The US health care system is characterized by com­plexity, fragmentation, and suboptimal coordination, posing significant challenges to achieving optimal patient outcomes and controlling health care costs.1 The pres­ence of multiple payors, fragmented financing, and outdated reimbursement processes exacerbates these challenges, hindering innovation and collaboration among diverse health care professions and organizations.2,3 Consequently, there is a pressing need for adoption of blended payment systems that incentivize collaborative, patient-centered care within interprofessional teams.1,4,5

Moreover, the US health care system is widely recognized for its exorbitant costs, complicated structure, and com­paratively lower quality when compared to other developed nations.6 The disjointed nature of the system, coupled with its reliance on traditional fee-for-service (FFS) payment models, conceals its progress toward improved health care outcomes by hindering care coordination and investments in health information technology infrastructure while prioritiz­ing volume of services over value-based care delivery. With escalating costs, restricted access, and persistent quality issues, urgent reforms are imperative to enhancing health care delivery and outcomes nationwide.1

The challenges confronting the US health care system, including high-cost, low-quality health care services and outcomes, are not unique and echo those seen in high-performing systems worldwide. However, what sets high-performing systems apart is their ability to transform these challenges into opportunities for positive change.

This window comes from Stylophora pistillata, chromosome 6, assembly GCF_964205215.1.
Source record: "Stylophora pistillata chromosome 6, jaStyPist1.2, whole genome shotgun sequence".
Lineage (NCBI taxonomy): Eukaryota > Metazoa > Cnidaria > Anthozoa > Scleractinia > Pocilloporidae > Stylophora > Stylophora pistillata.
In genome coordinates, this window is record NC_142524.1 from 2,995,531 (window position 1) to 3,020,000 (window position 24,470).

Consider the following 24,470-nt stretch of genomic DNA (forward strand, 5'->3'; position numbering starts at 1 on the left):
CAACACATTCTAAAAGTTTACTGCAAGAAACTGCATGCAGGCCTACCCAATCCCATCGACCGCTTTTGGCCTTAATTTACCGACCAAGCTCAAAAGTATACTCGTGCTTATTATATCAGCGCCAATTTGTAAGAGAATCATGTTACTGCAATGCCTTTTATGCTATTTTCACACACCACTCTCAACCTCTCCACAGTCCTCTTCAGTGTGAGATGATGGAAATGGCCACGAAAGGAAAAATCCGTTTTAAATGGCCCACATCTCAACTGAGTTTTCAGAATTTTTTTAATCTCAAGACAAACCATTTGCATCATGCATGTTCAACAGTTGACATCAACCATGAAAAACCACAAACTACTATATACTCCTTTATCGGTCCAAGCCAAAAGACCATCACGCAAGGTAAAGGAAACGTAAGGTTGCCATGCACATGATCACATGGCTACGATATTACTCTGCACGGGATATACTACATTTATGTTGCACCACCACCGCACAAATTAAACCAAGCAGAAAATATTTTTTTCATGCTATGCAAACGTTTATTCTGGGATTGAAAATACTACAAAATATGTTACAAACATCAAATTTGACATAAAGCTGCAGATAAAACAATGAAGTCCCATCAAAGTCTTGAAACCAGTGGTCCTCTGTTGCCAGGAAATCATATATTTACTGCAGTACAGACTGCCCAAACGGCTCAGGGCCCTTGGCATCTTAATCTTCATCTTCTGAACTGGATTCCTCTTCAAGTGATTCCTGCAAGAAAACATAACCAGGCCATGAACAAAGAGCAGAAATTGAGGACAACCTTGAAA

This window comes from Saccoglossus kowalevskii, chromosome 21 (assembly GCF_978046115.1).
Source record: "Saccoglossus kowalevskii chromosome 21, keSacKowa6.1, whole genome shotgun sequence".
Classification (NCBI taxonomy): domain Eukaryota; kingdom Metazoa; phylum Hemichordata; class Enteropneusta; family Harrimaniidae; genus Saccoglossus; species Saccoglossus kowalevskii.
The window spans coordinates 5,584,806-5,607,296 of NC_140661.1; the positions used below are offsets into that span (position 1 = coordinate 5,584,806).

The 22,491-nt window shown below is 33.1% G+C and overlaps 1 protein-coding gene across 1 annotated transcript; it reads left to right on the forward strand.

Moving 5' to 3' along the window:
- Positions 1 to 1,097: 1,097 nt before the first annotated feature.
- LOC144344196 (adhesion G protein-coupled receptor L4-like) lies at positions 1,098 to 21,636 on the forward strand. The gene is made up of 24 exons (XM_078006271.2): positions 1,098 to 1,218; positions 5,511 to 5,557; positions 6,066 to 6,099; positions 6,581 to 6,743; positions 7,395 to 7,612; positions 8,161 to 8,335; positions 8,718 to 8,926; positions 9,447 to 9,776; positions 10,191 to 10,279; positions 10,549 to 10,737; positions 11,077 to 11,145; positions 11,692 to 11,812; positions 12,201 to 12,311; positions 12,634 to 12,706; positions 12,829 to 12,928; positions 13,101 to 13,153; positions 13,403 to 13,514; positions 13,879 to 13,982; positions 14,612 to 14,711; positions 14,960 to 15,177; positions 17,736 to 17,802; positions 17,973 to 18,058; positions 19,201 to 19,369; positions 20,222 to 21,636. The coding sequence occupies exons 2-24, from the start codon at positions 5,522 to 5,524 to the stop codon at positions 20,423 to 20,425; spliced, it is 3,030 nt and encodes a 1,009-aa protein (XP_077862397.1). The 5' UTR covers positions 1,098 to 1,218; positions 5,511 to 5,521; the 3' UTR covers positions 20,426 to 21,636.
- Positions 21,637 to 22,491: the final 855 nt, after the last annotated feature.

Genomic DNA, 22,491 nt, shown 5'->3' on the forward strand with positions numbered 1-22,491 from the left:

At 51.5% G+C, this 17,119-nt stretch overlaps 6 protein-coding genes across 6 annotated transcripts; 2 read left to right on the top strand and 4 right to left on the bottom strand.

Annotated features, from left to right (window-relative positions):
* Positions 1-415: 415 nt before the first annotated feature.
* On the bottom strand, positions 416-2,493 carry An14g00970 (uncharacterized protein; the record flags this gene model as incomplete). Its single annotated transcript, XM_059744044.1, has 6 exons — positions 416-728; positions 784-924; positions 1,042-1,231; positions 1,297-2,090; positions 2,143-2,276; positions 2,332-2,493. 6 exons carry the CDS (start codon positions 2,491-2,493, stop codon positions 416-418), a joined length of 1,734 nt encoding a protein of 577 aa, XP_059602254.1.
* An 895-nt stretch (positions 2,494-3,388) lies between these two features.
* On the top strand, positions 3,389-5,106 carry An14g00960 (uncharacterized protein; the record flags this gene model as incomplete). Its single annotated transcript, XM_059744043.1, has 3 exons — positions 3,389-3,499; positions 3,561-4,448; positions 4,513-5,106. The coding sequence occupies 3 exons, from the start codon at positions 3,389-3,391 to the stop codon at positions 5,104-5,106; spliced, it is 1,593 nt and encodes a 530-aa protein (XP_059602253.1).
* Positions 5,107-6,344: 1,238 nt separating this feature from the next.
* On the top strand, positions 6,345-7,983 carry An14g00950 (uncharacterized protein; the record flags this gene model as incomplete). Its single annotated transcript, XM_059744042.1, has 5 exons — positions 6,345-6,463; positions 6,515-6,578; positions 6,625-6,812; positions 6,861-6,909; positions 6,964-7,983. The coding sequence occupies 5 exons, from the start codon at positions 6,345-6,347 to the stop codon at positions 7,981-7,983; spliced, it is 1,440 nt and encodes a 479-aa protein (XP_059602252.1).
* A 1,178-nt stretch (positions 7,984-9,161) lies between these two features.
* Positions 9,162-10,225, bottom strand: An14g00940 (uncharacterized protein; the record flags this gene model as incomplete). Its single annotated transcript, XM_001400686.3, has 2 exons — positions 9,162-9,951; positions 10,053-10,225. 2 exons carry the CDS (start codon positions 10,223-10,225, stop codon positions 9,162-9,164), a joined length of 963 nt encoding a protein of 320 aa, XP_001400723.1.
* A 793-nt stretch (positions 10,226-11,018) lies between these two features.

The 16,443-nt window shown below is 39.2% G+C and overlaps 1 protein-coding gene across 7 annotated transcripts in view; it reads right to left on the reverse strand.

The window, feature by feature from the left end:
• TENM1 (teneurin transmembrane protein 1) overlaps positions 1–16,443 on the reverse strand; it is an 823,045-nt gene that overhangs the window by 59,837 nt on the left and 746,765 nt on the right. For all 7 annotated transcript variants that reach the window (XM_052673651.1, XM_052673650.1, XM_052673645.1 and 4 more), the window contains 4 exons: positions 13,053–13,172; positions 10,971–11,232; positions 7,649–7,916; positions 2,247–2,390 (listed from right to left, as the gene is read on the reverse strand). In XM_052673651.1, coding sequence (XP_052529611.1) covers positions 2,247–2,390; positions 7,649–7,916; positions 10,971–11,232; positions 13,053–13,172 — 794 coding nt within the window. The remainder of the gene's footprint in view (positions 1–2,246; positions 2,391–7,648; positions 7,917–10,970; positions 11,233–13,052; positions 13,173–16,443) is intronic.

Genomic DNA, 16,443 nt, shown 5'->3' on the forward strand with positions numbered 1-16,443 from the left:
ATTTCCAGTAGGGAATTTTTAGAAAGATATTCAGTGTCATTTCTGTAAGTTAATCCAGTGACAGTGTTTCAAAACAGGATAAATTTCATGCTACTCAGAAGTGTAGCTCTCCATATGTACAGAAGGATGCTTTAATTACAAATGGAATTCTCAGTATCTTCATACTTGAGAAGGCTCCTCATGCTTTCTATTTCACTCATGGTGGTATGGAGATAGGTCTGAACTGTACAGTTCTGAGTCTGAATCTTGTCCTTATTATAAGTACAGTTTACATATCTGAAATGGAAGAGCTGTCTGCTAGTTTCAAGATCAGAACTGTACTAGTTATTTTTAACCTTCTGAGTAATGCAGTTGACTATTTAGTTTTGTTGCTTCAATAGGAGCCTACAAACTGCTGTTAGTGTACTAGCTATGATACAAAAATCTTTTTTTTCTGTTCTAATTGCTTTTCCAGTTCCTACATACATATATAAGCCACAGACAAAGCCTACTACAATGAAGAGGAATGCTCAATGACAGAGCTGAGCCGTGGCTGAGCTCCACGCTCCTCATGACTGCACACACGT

In 2019, the US health care system’s average cost per per­son was almost two and a half times the average of 35 OECD countries.6 Despite the high health expenditures, the United States lags behind in key metrics such as life expec­tancy, access to care, and quality of care.6 The health care system also faces a myriad of challenges, including an aging population with multiple chronic diseases, widening health disparities, the impacts of climate change, repercus­sions from pandemics, global socioeconomic instability, and large-scale migration, placing significant strains on health care resources.7 Fragmentation and a lack of collabora­tion and coordination across health care professions and agencies are identified as primary reasons for the high cost and low quality in the health care system.2,8

To address current and future challenges, immediate reforms within the health care system are imperative.7,9 In response, interprofessional team-based care emerges as a pivotal strategy to enhance patient outcomes and optimize service delivery efficiency, especially in managing chronic diseases and transitioning to value-based care models.8,10,11 The aim is to harness the diverse skills and exper­tise of various health care providers within their full scope of practice, without introducing unnecessary specialization that could lead to care fragmentation. Through this approach, team-based care seeks to boost efficiency and effectiveness, expand access, and elevate satisfaction for all stakeholders, including health care providers and patients.1

Financial incentives, as a determinant of clinicians’ deci­sions, significantly impact the volume and nature of care services provided.12,13 Clinicians may be inclined to prioritize services with higher financial returns, potentially influencing the utilization and composition of health care services. The disproportionately low allocation and valu­ation of total health care expenditures to team-based care and primary care—with rates paid for primary health care being lower than those paid for specialty or procedural care—intensifies challenges in retaining experienced pri­mary health care clinicians, a situation further exacerbated by the strains of the COVID-19 pandemic, which led to the closure of many primary health care practices.5,10,14